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02 November 2020

How to start talking about mental health

We all know that tending to our mental health is equally as important as our physical health. For many older Australians, depression and feelings of isolation or loneliness can be common.

We all know that tending to our mental health is equally as important as our physical health.


For many older Australians, depression and feelings of isolation or loneliness can be common. More likely to experience physical illness or personal loss, our elderly loved ones sometimes find themselves struggling to ask for help.

I encourage everyone to check in with their older relatives, friends, and neighbours and start the conversation about their mental health and wellbeing.
 

Reduce the stigma

Discussions around mental health are becoming more common place, however it is still seldom talked about amongst older generations. Some older people have never spoken about how they feel because it wasn’t normalised when they were growing up.

Others worry that they will be treated differently if they talk to someone about how they are feeling. Not wanting to feel like a burden, they can sometimes keep feelings of sadness and seclusion to themselves.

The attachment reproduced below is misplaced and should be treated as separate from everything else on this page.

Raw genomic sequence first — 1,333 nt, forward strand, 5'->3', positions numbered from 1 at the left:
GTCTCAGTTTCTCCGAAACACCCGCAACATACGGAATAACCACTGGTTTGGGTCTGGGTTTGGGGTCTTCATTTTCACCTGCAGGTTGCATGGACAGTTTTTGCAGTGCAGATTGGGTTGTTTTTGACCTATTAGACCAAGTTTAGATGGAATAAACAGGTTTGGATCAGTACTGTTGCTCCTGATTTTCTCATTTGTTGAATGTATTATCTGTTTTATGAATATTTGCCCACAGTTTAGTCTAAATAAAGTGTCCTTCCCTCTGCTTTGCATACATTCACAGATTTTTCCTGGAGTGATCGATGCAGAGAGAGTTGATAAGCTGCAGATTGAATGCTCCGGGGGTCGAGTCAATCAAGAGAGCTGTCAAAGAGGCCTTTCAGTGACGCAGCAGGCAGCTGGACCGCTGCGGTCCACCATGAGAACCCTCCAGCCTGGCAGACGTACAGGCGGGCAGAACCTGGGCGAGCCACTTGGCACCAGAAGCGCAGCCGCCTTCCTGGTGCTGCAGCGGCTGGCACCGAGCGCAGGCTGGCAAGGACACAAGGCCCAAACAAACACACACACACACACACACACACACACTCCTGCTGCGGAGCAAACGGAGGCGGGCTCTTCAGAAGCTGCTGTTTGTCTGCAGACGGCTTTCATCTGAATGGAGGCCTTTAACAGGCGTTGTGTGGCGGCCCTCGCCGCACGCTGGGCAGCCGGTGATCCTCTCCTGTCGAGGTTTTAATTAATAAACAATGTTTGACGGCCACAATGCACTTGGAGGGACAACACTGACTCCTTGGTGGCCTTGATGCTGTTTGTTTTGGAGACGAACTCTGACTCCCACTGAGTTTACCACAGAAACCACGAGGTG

If you have a loved one you suspect may be suffering from loneliness or depression, talking can be the easiest way to reduce stigma. Normalising conversations around emotions can make it easier to identify risks and manage problems. 

But these conversations can be tricky. Here are some tips on how to ask if someone is okay.


Find a safe space

Think about a quiet, safe space to have the discussion. Let them know that you are there to talk about how they are feeling, be clear you are there to listen, and provide support.
 

Show you care

Beyondblue provides a number of conversation starters that encourage a healthy discussion about how your loved one is feeling, such as “You haven’t seemed yourself lately – is everything OK?”
 

Take action

At the end of the conversation, work out what help you can provide. This may be as simple as a weekly phone call or helping with weekly tasks like gardening or shopping.
 

Ask an expert

Friends and family can be a great help during difficult times, but it is important to get expert advice. Consider encouraging them to book an appointment with their GP to discuss the feelings they are experiencing. Beyondblue also provides a range of free advice and information to help support your loved one.

Talking about isolation and depression can sometimes be a daunting task for both sides, but starting a conversation can be the first step to better health for your loved one. For more information, contact us or visit www.beyondblue.org.au